at which Native children enter child 
                                protective services and the period of 
                                time spent in the foster system;
                                    (II) increase coordination among 
                                social workers, police, and foster 
                                families assisting Native children while 
                                in the foster system to result in the 
                                increased safety of Native children 
                                while in the foster system;
                                    (III) encourage the hiring and 
                                retention of licensed social workers in 
                                Native communities;
                                    (IV) address the lack of available 
                                foster homes in Native communities; and
                                    (V) reduce truancy and improve the 
                                academic proficiency and graduation 
                                rates of Native children in the foster 
                                system;
                          (ii) improvements to the mental and physical 
                      health of Native children, taking into 
                      consideration the rates of suicide, substance 
                      abuse, and access to nutrition and health care, 
                      including--
                                    (I) <<NOTE: Analysis.>>  an analysis 
                                of the increased access of Native 
                                children to Medicaid under the Patient 
                                Protection and Affordable Care Act 
                                (Public Law 111-148) and the effect of 
                                that increase on the ability of Indian 
                                tribes and Native Hawaiians to develop 
                                sustainable health programs; and
                                    (II) <<NOTE: Evaluation.>>  an 
                                evaluation of the effects of a lack of 
                                public sanitation infrastructure, 
                                including in-home sewer and water, on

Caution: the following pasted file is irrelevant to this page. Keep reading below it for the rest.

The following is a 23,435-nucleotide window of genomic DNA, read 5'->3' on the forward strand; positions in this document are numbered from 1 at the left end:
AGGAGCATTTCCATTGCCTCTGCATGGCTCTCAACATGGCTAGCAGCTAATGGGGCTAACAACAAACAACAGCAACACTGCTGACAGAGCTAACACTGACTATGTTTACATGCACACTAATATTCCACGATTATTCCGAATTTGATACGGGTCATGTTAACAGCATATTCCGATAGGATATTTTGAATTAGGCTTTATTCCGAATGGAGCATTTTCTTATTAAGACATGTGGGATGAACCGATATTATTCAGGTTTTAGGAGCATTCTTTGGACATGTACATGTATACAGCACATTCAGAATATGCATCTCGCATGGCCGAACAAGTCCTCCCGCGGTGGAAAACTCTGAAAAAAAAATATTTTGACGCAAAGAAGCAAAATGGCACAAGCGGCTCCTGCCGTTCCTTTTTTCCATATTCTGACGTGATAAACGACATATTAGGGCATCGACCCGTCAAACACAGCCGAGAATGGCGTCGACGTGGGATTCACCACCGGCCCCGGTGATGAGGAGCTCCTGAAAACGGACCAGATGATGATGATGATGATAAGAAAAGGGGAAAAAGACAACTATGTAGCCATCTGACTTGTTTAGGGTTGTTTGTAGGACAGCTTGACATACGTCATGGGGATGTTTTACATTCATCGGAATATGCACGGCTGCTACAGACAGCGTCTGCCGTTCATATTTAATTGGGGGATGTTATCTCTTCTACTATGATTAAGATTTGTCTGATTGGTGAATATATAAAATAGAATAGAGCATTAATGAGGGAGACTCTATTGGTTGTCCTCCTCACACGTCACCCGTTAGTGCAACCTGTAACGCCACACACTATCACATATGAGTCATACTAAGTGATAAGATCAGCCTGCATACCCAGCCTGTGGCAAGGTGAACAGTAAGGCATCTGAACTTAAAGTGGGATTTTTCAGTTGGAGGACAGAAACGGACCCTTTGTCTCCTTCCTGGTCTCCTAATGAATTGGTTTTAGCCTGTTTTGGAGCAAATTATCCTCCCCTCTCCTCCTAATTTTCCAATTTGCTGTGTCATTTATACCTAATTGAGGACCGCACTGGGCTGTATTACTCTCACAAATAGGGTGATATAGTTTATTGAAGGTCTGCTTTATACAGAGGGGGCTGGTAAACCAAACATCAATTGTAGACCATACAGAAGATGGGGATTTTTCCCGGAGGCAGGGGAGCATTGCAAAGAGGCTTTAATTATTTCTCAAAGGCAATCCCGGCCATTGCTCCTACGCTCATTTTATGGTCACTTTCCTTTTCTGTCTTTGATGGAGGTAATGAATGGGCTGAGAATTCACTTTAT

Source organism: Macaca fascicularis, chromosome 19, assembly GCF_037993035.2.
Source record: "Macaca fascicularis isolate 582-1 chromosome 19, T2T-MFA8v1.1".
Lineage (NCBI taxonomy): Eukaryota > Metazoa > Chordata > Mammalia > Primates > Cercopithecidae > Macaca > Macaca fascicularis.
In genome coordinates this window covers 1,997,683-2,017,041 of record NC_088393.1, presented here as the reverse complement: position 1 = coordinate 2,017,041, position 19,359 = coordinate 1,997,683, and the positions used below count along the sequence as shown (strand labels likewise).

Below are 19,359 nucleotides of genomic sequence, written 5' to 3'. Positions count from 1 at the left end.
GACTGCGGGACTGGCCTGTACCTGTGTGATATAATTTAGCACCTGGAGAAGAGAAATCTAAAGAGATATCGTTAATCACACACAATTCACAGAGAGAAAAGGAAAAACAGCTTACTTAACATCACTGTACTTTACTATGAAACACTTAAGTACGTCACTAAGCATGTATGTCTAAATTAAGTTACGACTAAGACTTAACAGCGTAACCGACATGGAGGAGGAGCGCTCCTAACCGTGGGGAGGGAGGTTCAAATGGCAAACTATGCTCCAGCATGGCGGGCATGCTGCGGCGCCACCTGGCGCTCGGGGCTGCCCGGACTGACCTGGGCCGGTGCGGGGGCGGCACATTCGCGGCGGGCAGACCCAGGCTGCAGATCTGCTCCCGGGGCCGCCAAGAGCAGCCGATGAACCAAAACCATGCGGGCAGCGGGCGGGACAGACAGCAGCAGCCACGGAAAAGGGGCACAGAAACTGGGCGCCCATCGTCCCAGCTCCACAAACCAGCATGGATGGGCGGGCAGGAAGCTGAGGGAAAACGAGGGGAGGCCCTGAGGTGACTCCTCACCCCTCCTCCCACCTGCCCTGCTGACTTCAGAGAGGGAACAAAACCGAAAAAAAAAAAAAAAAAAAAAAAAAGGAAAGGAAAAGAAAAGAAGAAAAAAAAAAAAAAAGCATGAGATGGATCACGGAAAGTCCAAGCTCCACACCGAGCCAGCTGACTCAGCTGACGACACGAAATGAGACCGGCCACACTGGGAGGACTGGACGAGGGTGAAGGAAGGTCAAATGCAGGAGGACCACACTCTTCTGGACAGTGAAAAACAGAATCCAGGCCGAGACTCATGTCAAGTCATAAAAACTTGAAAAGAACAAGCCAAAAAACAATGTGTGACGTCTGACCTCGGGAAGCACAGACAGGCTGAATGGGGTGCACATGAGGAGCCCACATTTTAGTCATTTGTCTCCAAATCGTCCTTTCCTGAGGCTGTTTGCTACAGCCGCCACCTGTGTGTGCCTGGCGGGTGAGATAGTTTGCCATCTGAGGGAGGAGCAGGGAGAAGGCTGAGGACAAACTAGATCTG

the health status of Native children;
                          (iii) improvements to educational and 
                      vocational opportunities for Native children that 
                      will lead to--
                                    (I) increased school attendance, 
                                performance, and graduation rates for 
                                Native children across all educational 
                                levels, including early education, post-
                                secondary, and graduate school;
                                    (II) localized strategies developed 
                                by educators, tribal and community 
                                leaders, and law enforcement to prevent 
                                and reduce truancy among Native 
                                children;
                                    (III) scholarship opportunities at a 
                                Tribal College or University and other 
                                public and private postsecondary 
                                institutions;
                                    (IV) increased participation of the 
                                immediate families of Native children;
                                    (V) coordination among schools and 
                                Indian tribes that serve Native 
                                children, including in the areas of data 
                                sharing and student tracking;
                                    (VI) accurate identification of 
                                students as Native children; and
                                    (VII) increased school counseling 
                                services, improved access to quality 
                                nutrition at school, and safe student 
                                transportation;

[[Page 130 STAT. 986]]

                          (iv) improved policies and practices by local 
                      school districts that would result in improved 
                      academic proficiency for Native children;
                          (v) increased access to extracurricular 
                      activities for Native children that are designed 
                      to increase self-esteem, promote community 
                      engagement, and support academic excellence while